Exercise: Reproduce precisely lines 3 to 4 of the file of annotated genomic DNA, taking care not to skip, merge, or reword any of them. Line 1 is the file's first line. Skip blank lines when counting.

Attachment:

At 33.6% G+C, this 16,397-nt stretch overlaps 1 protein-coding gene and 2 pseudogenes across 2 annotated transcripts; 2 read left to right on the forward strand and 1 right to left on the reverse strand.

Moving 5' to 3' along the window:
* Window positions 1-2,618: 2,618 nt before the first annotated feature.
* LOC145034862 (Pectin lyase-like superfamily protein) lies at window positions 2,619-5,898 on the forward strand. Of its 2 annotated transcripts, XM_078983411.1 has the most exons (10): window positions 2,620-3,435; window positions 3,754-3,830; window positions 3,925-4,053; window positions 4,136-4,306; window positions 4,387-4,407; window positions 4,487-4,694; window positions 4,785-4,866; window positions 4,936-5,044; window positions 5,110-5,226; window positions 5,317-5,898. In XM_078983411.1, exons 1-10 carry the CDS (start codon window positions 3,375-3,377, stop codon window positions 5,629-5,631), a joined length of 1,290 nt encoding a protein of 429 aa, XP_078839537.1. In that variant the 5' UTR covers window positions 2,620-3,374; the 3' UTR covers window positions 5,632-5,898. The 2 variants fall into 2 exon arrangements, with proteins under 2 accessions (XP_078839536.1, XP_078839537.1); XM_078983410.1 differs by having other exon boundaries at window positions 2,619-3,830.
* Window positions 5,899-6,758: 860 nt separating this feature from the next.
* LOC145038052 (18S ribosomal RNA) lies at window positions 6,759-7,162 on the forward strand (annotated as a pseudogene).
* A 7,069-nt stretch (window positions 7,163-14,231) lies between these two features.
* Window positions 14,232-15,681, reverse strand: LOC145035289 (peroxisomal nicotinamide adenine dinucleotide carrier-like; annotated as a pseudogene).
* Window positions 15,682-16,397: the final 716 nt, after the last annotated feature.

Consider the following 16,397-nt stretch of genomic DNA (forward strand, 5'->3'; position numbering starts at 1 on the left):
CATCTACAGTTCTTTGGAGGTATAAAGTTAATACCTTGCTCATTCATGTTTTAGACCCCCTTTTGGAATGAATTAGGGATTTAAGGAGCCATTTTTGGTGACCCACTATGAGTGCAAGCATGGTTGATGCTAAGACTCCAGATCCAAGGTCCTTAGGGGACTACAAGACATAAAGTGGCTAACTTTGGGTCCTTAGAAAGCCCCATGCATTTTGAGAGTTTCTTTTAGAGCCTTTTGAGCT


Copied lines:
* Window positions 1-2,618: 2,618 nt before the first annotated feature.
* LOC145034862 (Pectin lyase-like superfamily protein) lies at window positions 2,619-5,898 on the forward strand. Of its 2 annotated transcripts, XM_078983411.1 has the most exons (10): window positions 2,620-3,435; window positions 3,754-3,830; window positions 3,925-4,053; window positions 4,136-4,306; window positions 4,387-4,407; window positions 4,487-4,694; window positions 4,785-4,866; window positions 4,936-5,044; window positions 5,110-5,226; window positions 5,317-5,898. In XM_078983411.1, exons 1-10 carry the CDS (start codon window positions 3,375-3,377, stop codon window positions 5,629-5,631), a joined length of 1,290 nt encoding a protein of 429 aa, XP_078839537.1. In that variant the 5' UTR covers window positions 2,620-3,374; the 3' UTR covers window positions 5,632-5,898. The 2 variants fall into 2 exon arrangements, with proteins under 2 accessions (XP_078839536.1, XP_078839537.1); XM_078983410.1 differs by having other exon boundaries at window positions 2,619-3,830.